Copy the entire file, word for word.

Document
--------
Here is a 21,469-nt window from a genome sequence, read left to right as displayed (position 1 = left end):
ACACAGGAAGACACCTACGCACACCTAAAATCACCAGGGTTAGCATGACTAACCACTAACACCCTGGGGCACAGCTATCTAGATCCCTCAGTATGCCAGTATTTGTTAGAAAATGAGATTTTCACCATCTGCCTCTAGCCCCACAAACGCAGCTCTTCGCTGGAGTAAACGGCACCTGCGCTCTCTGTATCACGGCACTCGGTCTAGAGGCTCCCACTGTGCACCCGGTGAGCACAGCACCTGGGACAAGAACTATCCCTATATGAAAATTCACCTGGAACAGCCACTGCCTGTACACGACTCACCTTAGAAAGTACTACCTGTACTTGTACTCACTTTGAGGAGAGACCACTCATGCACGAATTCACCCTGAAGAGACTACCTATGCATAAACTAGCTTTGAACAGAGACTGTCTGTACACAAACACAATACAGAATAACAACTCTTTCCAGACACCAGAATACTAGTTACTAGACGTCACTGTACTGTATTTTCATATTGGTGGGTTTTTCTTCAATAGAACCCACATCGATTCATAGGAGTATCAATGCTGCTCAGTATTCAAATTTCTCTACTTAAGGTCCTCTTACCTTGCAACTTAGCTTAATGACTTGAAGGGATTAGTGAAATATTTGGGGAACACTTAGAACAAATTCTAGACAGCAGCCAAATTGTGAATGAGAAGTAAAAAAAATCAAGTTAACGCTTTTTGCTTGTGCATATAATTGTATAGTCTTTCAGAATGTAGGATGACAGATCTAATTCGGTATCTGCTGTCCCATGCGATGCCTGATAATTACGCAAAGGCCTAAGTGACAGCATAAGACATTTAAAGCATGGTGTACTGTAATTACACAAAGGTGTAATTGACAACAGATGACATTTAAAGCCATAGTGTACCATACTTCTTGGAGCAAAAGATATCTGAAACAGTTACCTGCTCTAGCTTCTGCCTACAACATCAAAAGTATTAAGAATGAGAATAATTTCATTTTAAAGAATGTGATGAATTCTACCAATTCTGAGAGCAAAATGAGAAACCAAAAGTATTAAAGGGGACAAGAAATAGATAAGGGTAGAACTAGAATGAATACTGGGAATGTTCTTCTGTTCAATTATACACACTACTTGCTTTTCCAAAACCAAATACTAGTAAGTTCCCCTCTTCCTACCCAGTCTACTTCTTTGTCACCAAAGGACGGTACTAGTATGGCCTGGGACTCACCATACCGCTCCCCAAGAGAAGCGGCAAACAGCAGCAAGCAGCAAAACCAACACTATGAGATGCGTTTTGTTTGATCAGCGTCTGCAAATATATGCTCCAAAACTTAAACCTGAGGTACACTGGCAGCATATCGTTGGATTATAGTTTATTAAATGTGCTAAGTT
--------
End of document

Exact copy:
Here is a 21,469-nt window from a genome sequence, read left to right as displayed (position 1 = left end):
ACACAGGAAGACACCTACGCACACCTAAAATCACCAGGGTTAGCATGACTAACCACTAACACCCTGGGGCACAGCTATCTAGATCCCTCAGTATGCCAGTATTTGTTAGAAAATGAGATTTTCACCATCTGCCTCTAGCCCCACAAACGCAGCTCTTCGCTGGAGTAAACGGCACCTGCGCTCTCTGTATCACGGCACTCGGTCTAGAGGCTCCCACTGTGCACCCGGTGAGCACAGCACCTGGGACAAGAACTATCCCTATATGAAAATTCACCTGGAACAGCCACTGCCTGTACACGACTCACCTTAGAAAGTACTACCTGTACTTGTACTCACTTTGAGGAGAGACCACTCATGCACGAATTCACCCTGAAGAGACTACCTATGCATAAACTAGCTTTGAACAGAGACTGTCTGTACACAAACACAATACAGAATAACAACTCTTTCCAGACACCAGAATACTAGTTACTAGACGTCACTGTACTGTATTTTCATATTGGTGGGTTTTTCTTCAATAGAACCCACATCGATTCATAGGAGTATCAATGCTGCTCAGTATTCAAATTTCTCTACTTAAGGTCCTCTTACCTTGCAACTTAGCTTAATGACTTGAAGGGATTAGTGAAATATTTGGGGAACACTTAGAACAAATTCTAGACAGCAGCCAAATTGTGAATGAGAAGTAAAAAAAATCAAGTTAACGCTTTTTGCTTGTGCATATAATTGTATAGTCTTTCAGAATGTAGGATGACAGATCTAATTCGGTATCTGCTGTCCCATGCGATGCCTGATAATTACGCAAAGGCCTAAGTGACAGCATAAGACATTTAAAGCATGGTGTACTGTAATTACACAAAGGTGTAATTGACAACAGATGACATTTAAAGCCATAGTGTACCATACTTCTTGGAGCAAAAGATATCTGAAACAGTTACCTGCTCTAGCTTCTGCCTACAACATCAAAAGTATTAAGAATGAGAATAATTTCATTTTAAAGAATGTGATGAATTCTACCAATTCTGAGAGCAAAATGAGAAACCAAAAGTATTAAAGGGGACAAGAAATAGATAAGGGTAGAACTAGAATGAATACTGGGAATGTTCTTCTGTTCAATTATACACACTACTTGCTTTTCCAAAACCAAATACTAGTAAGTTCCCCTCTTCCTACCCAGTCTACTTCTTTGTCACCAAAGGACGGTACTAGTATGGCCTGGGACTCACCATACCGCTCCCCAAGAGAAGCGGCAAACAGCAGCAAGCAGCAAAACCAACACTATGAGATGCGTTTTGTTTGATCAGCGTCTGCAAATATATGCTCCAAAACTTAAACCTGAGGTACACTGGCAGCATATCGTTGGATTATAGTTTATTAAATGTGCTAAGTT